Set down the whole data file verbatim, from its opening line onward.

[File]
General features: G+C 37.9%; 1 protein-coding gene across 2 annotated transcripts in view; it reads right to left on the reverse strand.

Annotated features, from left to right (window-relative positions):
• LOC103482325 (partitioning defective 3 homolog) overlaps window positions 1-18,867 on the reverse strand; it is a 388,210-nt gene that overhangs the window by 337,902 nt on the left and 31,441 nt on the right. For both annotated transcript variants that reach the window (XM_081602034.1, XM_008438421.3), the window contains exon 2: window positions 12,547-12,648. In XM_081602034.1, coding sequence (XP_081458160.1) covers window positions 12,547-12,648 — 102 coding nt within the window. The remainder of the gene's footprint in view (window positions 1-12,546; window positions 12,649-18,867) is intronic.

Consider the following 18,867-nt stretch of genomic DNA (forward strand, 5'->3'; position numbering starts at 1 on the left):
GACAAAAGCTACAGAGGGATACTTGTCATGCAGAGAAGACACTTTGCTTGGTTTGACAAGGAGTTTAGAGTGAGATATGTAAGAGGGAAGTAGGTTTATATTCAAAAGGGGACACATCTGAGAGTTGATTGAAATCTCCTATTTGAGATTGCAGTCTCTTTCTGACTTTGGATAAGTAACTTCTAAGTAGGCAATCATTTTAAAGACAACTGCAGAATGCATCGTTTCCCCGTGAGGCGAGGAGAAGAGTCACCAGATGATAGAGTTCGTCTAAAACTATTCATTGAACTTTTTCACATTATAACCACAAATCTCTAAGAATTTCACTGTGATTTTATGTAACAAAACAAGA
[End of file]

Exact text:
General features: G+C 37.9%; 1 protein-coding gene across 2 annotated transcripts in view; it reads right to left on the reverse strand.

Annotated features, from left to right (window-relative positions):
• LOC103482325 (partitioning defective 3 homolog) overlaps window positions 1-18,867 on the reverse strand; it is a 388,210-nt gene that overhangs the window by 337,902 nt on the left and 31,441 nt on the right. For both annotated transcript variants that reach the window (XM_081602034.1, XM_008438421.3), the window contains exon 2: window positions 12,547-12,648. In XM_081602034.1, coding sequence (XP_081458160.1) covers window positions 12,547-12,648 — 102 coding nt within the window. The remainder of the gene's footprint in view (window positions 1-12,546; window positions 12,649-18,867) is intronic.

Consider the following 18,867-nt stretch of genomic DNA (forward strand, 5'->3'; position numbering starts at 1 on the left):
GACAAAAGCTACAGAGGGATACTTGTCATGCAGAGAAGACACTTTGCTTGGTTTGACAAGGAGTTTAGAGTGAGATATGTAAGAGGGAAGTAGGTTTATATTCAAAAGGGGACACATCTGAGAGTTGATTGAAATCTCCTATTTGAGATTGCAGTCTCTTTCTGACTTTGGATAAGTAACTTCTAAGTAGGCAATCATTTTAAAGACAACTGCAGAATGCATCGTTTCCCCGTGAGGCGAGGAGAAGAGTCACCAGATGATAGAGTTCGTCTAAAACTATTCATTGAACTTTTTCACATTATAACCACAAATCTCTAAGAATTTCACTGTGATTTTATGTAACAAAACAAGA